28. November 2005 · Comments Off on Winning The Media Battle · Categories: GWOT, Iraq, Military

This from Mark Sappenfield at CSM:

BROOK PARK, OHIO – Cpl. Stan Mayer has seen the worst of war. In the leaves of his photo album, there are casual memorials to the cost of the Iraq conflict – candid portraits of friends who never came home and graphic pictures of how insurgent bombs have shredded steel and bone.

Yet the Iraq of Corporal Mayer’s memory is not solely a place of death and loss. It is also a place of hope. It is the hope of the town of Hit, which he saw transform from an insurgent stronghold to a place where kids played on Marine trucks. It is the hope of villagers who whispered where roadside bombs were hidden. But most of all, it is the hope he saw in a young Iraqi girl who loved pens and Oreo cookies.

Like many soldiers and marines returning from Iraq, Mayer looks at the bleak portrayal of the war at home with perplexity – if not annoyance. It is a perception gap that has put the military and media at odds, as troops complain that the media care only about death tolls, while the media counter that their job is to look at the broader picture, not through the soda straw of troops’ individual experiences.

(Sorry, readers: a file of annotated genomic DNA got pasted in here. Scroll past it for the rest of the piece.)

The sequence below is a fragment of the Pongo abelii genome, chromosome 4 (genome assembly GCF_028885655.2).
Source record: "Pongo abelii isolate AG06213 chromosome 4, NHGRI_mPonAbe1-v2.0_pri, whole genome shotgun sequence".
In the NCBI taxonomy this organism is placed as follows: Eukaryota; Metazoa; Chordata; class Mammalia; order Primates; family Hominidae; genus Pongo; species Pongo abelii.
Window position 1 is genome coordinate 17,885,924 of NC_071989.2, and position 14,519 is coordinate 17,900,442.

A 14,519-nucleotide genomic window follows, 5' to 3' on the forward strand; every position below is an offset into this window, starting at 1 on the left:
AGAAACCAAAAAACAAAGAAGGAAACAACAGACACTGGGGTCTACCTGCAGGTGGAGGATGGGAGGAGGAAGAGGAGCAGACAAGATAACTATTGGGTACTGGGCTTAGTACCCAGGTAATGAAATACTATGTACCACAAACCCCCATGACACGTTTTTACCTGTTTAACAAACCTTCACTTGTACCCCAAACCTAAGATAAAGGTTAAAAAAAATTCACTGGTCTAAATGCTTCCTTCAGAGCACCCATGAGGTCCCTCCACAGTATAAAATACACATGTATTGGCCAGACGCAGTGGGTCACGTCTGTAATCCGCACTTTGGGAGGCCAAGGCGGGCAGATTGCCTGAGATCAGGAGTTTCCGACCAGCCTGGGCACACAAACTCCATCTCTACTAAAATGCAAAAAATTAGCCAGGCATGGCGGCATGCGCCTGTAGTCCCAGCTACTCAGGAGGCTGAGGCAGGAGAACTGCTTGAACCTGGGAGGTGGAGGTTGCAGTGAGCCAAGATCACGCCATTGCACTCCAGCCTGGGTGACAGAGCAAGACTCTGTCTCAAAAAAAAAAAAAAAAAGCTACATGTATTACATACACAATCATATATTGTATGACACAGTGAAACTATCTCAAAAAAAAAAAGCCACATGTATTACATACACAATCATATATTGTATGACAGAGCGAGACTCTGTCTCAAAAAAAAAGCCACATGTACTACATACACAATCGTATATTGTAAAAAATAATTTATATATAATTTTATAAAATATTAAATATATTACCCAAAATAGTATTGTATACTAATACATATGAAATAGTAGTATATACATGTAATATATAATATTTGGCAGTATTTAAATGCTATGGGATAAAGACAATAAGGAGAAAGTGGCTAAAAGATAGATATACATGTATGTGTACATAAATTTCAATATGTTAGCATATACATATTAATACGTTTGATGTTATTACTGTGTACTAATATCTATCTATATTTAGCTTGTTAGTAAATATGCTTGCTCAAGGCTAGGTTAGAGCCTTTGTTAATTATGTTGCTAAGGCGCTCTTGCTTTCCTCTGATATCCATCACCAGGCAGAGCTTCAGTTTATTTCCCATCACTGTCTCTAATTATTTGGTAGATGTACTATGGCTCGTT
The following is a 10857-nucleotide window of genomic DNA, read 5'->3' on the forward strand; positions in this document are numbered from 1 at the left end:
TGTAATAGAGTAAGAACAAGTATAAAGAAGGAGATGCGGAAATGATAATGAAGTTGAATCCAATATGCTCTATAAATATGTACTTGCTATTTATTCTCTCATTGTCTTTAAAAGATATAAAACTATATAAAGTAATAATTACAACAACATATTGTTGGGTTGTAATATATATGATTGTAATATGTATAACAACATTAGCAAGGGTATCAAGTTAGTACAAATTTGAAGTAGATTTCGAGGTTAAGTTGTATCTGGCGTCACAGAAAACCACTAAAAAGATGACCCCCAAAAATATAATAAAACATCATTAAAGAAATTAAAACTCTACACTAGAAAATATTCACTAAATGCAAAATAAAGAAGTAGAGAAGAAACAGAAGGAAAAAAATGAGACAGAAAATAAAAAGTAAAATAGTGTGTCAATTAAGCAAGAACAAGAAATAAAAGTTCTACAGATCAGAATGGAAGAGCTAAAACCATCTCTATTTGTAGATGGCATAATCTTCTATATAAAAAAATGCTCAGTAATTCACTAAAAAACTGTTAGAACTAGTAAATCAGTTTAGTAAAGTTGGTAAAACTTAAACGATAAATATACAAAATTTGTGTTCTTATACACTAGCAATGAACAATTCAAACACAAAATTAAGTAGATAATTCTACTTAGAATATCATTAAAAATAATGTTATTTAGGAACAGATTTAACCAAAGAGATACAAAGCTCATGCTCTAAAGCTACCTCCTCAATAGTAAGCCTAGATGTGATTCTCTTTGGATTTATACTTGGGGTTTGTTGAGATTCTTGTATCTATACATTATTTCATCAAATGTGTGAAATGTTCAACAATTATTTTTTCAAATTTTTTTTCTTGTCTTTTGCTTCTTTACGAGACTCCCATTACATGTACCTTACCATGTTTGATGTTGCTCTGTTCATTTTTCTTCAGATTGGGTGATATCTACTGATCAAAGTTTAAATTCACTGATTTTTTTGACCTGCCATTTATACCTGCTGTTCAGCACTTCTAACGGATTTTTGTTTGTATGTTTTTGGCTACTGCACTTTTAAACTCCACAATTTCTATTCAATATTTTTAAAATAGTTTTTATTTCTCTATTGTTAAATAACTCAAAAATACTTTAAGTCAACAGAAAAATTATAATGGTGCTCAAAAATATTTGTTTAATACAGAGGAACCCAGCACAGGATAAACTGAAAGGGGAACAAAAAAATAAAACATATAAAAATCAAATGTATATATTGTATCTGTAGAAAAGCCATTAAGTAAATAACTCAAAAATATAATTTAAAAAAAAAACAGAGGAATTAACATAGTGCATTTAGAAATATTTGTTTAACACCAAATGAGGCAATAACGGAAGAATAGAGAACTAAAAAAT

Yet as perceptions about Iraq have neared a tipping point in Congress, some soldiers and marines worry that their own stories are being lost in the cacophony of terror and fear. They acknowledge that their experience is just that – one person’s experience in one corner of a war-torn country. Yet amid the terrible scenes of reckless hate and lives lost, many members of one of the hardest-hit units insist that they saw at least the spark of progress.

Of course, The Christian Science Monitor isn’t The New York Times. But it’s a start.

I’m confident that it won’t take much to overcome the liberal “quagmire” meme, as it is, and always has been, written on tissue paper. Further, the American people have never shied away from sacrificing blood and treasure in the name of liberty – so long as they can be assured that progress is being made. Indeed, had those 2,100 lives been lost on the initial push to Baghdad, we still would have reveled at how “easily” we had accomplished the initial mission. It’s been the daily trickle of death – with no reported signs of progress – which has demoralized the general public.

Hat Tip: InstaPundit

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